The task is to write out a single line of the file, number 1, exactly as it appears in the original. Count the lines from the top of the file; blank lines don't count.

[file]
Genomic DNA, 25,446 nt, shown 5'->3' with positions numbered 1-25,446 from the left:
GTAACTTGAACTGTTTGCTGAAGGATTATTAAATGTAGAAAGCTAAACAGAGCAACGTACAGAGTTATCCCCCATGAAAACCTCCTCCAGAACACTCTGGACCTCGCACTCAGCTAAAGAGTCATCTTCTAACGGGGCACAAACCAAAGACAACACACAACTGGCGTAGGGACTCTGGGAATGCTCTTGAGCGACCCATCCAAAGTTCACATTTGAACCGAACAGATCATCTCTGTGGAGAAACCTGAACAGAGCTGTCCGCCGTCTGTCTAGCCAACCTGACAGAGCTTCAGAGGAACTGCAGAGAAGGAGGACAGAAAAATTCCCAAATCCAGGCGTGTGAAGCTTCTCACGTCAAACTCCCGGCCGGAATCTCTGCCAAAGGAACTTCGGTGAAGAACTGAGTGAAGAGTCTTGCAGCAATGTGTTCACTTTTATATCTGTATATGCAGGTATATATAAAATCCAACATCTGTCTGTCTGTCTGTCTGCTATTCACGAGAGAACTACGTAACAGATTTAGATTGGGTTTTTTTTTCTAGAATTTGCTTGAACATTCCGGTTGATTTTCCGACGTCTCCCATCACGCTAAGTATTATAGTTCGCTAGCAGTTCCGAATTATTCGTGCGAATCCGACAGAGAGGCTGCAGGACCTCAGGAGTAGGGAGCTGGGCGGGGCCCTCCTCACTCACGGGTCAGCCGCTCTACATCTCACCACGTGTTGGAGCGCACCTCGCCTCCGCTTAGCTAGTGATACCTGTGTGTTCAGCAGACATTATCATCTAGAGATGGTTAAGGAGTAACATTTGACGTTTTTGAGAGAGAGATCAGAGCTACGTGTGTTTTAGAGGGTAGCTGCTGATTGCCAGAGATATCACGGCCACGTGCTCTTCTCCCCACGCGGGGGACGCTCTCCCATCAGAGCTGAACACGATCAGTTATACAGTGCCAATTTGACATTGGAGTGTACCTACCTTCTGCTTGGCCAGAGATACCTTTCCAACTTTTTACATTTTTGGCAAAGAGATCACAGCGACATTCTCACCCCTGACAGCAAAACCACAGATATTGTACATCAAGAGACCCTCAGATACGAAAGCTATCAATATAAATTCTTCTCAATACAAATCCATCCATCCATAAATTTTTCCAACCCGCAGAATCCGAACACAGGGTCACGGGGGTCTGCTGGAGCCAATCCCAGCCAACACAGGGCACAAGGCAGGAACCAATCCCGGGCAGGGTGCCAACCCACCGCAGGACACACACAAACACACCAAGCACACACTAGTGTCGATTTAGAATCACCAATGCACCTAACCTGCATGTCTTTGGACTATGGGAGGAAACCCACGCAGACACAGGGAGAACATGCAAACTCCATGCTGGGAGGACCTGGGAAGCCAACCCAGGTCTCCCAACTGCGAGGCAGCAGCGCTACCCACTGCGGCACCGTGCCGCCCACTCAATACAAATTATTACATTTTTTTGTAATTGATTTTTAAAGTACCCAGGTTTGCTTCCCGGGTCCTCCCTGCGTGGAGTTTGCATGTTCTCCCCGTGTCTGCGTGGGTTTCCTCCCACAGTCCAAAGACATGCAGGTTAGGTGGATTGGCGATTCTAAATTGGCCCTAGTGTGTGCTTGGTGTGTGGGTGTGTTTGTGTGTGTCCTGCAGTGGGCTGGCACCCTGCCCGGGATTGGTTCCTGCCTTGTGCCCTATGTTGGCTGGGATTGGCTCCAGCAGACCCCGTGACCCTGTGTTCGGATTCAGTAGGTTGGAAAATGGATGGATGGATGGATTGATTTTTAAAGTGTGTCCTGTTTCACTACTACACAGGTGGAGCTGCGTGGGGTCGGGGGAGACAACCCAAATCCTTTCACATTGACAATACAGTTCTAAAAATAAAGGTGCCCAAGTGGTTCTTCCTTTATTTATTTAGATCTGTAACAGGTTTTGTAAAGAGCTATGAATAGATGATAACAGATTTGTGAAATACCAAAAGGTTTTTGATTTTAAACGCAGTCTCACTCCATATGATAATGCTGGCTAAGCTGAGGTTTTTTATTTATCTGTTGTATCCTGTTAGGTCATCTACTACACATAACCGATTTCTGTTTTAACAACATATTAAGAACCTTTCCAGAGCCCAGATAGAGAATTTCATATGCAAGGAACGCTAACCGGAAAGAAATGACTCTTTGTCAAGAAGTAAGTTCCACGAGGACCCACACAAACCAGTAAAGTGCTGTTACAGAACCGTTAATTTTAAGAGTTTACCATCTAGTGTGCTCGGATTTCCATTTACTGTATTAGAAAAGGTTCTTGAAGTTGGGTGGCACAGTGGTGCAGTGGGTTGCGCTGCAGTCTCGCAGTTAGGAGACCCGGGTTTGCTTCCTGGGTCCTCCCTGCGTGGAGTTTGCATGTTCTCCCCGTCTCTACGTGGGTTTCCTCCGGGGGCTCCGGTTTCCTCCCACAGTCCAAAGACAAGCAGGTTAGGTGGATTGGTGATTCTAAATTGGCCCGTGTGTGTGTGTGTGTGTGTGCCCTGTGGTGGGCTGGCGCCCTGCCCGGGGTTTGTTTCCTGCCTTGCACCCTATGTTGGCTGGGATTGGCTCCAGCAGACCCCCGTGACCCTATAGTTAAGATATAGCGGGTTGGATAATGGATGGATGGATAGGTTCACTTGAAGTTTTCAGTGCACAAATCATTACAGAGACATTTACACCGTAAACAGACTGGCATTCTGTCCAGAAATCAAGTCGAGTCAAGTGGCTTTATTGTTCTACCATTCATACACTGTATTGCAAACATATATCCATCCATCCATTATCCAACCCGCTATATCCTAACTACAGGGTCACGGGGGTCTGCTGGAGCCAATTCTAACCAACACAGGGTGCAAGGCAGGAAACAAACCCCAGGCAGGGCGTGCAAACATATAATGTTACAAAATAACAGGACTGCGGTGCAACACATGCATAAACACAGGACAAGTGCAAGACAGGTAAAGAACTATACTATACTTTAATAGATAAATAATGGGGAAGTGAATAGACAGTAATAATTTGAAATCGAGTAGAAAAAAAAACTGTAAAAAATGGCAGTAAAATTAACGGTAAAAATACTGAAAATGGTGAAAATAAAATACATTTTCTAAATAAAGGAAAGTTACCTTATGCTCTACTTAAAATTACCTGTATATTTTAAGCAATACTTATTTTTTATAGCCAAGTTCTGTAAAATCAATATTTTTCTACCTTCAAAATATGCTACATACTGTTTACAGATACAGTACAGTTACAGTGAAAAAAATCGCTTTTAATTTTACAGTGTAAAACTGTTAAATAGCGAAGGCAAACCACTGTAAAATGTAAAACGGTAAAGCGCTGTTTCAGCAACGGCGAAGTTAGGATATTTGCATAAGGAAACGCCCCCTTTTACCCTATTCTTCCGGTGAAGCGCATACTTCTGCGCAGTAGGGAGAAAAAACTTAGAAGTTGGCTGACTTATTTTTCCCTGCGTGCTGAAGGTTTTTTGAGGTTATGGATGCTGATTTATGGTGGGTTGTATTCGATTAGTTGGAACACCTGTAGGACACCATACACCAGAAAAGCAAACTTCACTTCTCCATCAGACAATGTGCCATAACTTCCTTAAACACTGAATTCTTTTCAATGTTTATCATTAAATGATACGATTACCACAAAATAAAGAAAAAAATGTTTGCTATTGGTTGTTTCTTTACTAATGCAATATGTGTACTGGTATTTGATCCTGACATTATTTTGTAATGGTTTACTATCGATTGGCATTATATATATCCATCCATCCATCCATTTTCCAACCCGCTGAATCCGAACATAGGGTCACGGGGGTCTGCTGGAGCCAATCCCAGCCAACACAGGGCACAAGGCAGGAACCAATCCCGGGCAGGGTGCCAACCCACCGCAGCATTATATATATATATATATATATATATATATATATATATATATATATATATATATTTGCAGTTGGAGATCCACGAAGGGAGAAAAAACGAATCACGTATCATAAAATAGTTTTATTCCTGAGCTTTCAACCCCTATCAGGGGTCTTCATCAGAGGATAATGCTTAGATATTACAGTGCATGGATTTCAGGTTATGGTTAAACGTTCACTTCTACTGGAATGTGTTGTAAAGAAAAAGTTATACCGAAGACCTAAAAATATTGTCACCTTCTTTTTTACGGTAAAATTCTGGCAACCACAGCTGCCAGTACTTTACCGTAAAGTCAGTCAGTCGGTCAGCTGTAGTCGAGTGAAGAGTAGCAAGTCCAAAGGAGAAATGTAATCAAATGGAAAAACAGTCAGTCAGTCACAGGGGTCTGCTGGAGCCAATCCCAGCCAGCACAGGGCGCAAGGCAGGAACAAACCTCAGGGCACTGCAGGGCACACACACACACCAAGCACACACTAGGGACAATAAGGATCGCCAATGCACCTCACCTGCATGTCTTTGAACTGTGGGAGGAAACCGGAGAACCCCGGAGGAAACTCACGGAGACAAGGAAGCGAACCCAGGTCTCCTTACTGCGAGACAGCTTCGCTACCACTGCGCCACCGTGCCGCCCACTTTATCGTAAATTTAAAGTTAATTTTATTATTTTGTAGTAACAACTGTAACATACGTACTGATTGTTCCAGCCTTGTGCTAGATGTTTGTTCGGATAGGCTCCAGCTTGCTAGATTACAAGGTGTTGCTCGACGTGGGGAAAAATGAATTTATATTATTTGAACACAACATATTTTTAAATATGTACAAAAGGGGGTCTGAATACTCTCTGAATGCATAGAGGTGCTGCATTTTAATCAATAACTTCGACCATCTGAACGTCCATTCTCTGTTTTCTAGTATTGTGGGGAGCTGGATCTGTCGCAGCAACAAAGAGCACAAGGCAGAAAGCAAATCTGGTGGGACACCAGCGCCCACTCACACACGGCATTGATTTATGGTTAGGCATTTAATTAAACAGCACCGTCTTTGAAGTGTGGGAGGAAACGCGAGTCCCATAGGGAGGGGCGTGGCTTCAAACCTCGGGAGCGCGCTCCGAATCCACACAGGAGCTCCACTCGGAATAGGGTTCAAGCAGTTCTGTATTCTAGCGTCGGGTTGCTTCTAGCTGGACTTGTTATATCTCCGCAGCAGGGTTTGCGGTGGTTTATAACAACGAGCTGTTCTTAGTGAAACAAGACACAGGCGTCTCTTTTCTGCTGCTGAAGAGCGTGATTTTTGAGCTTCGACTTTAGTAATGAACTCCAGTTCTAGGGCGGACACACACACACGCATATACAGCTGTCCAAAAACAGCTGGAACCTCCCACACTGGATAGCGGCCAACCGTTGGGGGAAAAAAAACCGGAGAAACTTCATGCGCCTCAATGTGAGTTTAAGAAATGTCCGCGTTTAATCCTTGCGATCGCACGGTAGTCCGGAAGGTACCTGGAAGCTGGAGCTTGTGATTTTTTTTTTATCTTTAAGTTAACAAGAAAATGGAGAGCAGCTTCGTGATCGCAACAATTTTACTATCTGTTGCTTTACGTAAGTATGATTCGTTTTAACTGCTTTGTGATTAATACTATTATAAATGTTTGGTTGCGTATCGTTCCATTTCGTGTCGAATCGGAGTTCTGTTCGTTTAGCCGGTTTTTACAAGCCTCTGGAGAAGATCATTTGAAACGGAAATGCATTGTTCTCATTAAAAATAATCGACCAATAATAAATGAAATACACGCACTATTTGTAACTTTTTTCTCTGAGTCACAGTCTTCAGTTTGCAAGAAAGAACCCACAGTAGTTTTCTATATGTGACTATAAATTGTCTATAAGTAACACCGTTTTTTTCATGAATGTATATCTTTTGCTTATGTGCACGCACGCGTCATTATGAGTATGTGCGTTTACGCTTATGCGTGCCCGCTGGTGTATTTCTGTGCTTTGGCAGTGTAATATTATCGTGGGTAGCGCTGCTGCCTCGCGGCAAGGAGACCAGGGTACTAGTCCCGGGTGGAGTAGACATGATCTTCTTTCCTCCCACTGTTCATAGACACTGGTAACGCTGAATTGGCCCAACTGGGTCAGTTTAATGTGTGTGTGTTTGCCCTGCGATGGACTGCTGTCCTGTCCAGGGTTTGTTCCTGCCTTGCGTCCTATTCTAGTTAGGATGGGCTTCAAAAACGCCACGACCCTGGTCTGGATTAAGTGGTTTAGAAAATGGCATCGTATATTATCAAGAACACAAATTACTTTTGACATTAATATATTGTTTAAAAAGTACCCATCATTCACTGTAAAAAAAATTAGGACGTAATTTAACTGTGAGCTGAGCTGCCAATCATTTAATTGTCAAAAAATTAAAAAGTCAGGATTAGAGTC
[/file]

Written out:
Genomic DNA, 25,446 nt, shown 5'->3' with positions numbered 1-25,446 from the left: